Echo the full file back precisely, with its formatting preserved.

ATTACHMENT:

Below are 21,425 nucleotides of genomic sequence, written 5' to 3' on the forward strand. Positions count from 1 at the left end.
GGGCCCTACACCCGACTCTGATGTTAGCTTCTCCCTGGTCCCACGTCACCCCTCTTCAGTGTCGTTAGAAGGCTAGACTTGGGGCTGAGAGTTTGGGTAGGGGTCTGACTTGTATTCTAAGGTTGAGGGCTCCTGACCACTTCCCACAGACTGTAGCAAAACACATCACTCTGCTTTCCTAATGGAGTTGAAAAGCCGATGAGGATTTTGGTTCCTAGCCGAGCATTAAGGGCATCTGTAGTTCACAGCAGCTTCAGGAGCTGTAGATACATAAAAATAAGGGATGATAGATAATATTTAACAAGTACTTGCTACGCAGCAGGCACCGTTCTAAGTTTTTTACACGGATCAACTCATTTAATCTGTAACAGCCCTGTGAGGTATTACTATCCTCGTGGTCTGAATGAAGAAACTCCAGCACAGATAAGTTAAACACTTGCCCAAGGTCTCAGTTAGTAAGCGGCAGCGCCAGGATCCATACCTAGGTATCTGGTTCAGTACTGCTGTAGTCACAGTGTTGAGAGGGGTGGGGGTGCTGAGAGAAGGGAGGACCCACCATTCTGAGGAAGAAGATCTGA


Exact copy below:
Below are 21,425 nucleotides of genomic sequence, written 5' to 3' on the forward strand. Positions count from 1 at the left end.
GGGCCCTACACCCGACTCTGATGTTAGCTTCTCCCTGGTCCCACGTCACCCCTCTTCAGTGTCGTTAGAAGGCTAGACTTGGGGCTGAGAGTTTGGGTAGGGGTCTGACTTGTATTCTAAGGTTGAGGGCTCCTGACCACTTCCCACAGACTGTAGCAAAACACATCACTCTGCTTTCCTAATGGAGTTGAAAAGCCGATGAGGATTTTGGTTCCTAGCCGAGCATTAAGGGCATCTGTAGTTCACAGCAGCTTCAGGAGCTGTAGATACATAAAAATAAGGGATGATAGATAATATTTAACAAGTACTTGCTACGCAGCAGGCACCGTTCTAAGTTTTTTACACGGATCAACTCATTTAATCTGTAACAGCCCTGTGAGGTATTACTATCCTCGTGGTCTGAATGAAGAAACTCCAGCACAGATAAGTTAAACACTTGCCCAAGGTCTCAGTTAGTAAGCGGCAGCGCCAGGATCCATACCTAGGTATCTGGTTCAGTACTGCTGTAGTCACAGTGTTGAGAGGGGTGGGGGTGCTGAGAGAAGGGAGGACCCACCATTCTGAGGAAGAAGATCTGA